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Optics Express

Optics Express

  • Editor: C. Martijn de Sterke
  • Vol. 19, Iss. 2 — Jan. 17, 2011
  • pp: 512–526
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Transition mode long period grating biosensor with functional multilayer coatings

Pierluigi Pilla, Viera Malachovská, Anna Borriello, Antonietta Buosciolo, Michele Giordano, Luigi Ambrosio, Antonello Cutolo, and Andrea Cusano  »View Author Affiliations


Optics Express, Vol. 19, Issue 2, pp. 512-526 (2011)
http://dx.doi.org/10.1364/OE.19.000512


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Abstract

We report our latest research results concerning the development of a platform for label-free biosensing based on overlayered Long Period Gratings (LPGs) working in transition mode. The main novelty of this work lies in a multilayer design that allows to decouple the problem of an efficient surface functionalization from that of the tuning in transition region of the cladding modes. An innovative solvent/nonsolvent strategy for the dip-coating technique was developed in order to deposit on the LPG multiple layers of transparent polymers. In particular, a primary coating of atactic polystyrene was used as high refractive index layer to tune the working point of the device in the so-called transition region. In this way, state-of-the-art-competitive sensitivity to surrounding medium refractive index changes was achieved. An extremely thin secondary functional layer of poly(methyl methacrylate-co-methacrylic acid) was deposited onto the primary coating by means of an original identification of selective solvents. This approach allowed to obtain desired functional groups (carboxyls) on the surface of the device for a stable covalent attachment of bioreceptors and minimal perturbation of the optical design. Standard 1-ethyl-3-(3-dimethylaminopropyl)carbodiimide / N-hydrosuccinimide (EDC / NHS) coupling chemistry was used to link streptavidin on the surface of the coated LPG. Highly sensitive real-time monitoring of multiple affinity assays between streptavidin and biotinylated bovine serum albumin was performed by following the shift of the LPGs attenuation bands.

© 2011 OSA

1. Introduction

Biosensors development is a dynamic research field motivated by a vast number of possible applications such as fundamental biological research, drugs development, medical diagnostics, food quality testing and biohazard detection.

In recent years a considerable effort in this sector was devoted to the study of extremely sensitive refractive index (RI) transducers, mainly based on evanescent-wave probing of the surrounding medium, able to continuously monitor unlabeled biomolecular interactions occurring at their interface [1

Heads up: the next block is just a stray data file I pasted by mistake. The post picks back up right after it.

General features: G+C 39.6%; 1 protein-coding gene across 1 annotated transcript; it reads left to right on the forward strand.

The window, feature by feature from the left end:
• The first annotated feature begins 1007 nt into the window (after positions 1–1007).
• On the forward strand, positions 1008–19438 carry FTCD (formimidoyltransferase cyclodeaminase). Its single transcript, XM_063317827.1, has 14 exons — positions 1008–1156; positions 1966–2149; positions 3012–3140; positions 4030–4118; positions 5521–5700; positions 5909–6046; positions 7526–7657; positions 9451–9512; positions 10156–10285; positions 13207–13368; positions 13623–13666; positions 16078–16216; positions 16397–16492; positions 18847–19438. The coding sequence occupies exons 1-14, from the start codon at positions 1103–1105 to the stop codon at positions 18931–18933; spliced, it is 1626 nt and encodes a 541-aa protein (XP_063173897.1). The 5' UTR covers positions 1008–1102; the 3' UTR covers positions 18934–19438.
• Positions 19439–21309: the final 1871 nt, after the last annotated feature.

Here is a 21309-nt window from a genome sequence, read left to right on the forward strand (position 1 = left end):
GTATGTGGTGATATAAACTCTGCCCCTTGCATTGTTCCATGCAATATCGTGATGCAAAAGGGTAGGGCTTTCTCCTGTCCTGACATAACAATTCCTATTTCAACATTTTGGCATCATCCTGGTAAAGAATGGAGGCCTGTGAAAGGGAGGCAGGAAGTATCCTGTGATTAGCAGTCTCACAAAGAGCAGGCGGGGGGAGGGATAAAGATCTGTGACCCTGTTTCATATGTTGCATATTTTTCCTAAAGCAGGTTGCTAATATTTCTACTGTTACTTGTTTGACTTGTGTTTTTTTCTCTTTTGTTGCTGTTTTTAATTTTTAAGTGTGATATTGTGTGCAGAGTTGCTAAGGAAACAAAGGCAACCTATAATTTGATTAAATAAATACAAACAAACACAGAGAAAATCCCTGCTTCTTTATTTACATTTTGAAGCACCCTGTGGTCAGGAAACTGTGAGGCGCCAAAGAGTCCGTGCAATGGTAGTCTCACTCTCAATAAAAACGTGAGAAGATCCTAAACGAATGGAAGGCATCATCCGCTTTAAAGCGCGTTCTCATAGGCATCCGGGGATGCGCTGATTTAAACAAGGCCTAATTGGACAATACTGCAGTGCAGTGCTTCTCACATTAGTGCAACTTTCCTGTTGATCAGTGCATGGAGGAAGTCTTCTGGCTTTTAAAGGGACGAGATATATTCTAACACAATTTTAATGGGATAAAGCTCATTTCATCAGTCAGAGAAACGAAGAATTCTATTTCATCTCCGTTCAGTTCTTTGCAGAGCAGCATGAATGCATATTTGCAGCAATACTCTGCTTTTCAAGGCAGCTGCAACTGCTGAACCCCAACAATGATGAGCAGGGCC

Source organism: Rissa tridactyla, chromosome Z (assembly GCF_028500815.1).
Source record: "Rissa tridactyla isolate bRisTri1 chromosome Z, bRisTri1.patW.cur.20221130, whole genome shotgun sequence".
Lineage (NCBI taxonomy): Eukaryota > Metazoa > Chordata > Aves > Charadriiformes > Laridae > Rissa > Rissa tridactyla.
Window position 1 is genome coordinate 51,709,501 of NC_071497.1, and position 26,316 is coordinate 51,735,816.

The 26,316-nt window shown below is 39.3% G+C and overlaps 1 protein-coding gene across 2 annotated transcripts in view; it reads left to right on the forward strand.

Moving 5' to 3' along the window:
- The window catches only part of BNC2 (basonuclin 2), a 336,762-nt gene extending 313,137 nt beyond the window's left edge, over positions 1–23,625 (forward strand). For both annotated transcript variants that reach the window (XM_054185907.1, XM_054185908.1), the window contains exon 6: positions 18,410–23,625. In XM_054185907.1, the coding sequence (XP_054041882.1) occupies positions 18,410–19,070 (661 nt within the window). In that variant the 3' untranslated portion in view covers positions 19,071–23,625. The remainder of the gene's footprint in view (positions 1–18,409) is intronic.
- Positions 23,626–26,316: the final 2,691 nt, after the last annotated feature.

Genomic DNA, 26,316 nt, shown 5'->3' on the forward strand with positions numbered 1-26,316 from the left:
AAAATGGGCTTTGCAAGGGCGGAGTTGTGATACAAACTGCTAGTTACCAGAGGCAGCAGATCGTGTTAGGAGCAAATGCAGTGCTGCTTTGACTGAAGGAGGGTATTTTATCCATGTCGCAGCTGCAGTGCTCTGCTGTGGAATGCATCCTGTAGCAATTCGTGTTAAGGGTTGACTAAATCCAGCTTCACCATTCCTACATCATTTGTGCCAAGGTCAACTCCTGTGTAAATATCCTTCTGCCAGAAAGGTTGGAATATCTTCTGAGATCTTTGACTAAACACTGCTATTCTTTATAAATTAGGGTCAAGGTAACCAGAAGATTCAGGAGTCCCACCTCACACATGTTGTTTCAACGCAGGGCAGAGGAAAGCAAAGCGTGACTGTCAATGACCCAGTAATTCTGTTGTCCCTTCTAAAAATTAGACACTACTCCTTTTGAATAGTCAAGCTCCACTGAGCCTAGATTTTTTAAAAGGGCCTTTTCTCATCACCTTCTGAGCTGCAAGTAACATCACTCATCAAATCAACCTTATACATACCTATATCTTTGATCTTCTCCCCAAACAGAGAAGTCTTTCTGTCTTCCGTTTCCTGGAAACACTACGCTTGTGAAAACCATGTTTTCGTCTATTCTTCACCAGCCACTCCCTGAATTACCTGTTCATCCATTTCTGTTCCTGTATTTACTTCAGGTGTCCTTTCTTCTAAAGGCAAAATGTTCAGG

1. X. Fan, I. M. White, S. I. Shopova, H. Zhu, J. D. Suter, and Y. Sun, “Sensitive optical biosensors for unlabeled targets: a review,” Anal. Chim. Acta 620(1-2), 8–26 (2008). [CrossRef] [PubMed]

]. Label-free biosensing is undoubtedly attractive since it allows for recognition of target molecules in a single step and in their natural forms without the need for biological reporters as in fluorescence-based detection. It is widely recognized that labeling chemistries are time-consuming, require trained personnel and can interfere with an assay.

Although polymer coated LPGs for label-free biosensing were already explored by other authors, it should be underlined that in those works the HRI overlay served primarily as a substrate for bioreceptors immobilization rather than a mean knowingly used to optimize the device sensitivity [11

11. D. W. Kim, Y. Zhang, K. L. Cooper, and A. Wang, “Fibre-optic interferometric immuno-sensor using long period grating,” Electron. Lett. 42(6), 324–325 (2006). [CrossRef]

,12

12. Z. Wang, J. R. Heflin, K. Van Cott, R. H. Stolen, S. Ramachandran, and S. Ghalmi, “Biosensors employing ionic self-assembled multilayers adsorbed on long-period fiber gratings,” Sens. Actuators B Chem. 139(2), 618–623 (2009). [CrossRef]

]. The latter is more often increased by means of high order modes at the dispersion turning point, cladding etching, cascaded LPGs in Michelson configuration, fluid pushed through holes of a photonic crystal fiber LPG [13

13. X. Chen, L. Zhang, K. Zhou, E. Davies, K. Sugden, I. Bennion, M. Hughes, and A. Hine, “Real-time detection of DNA interactions with long-period fiber-grating-based biosensor,” Opt. Lett. 32(17), 2541–2543 (2007). [CrossRef] [PubMed]

15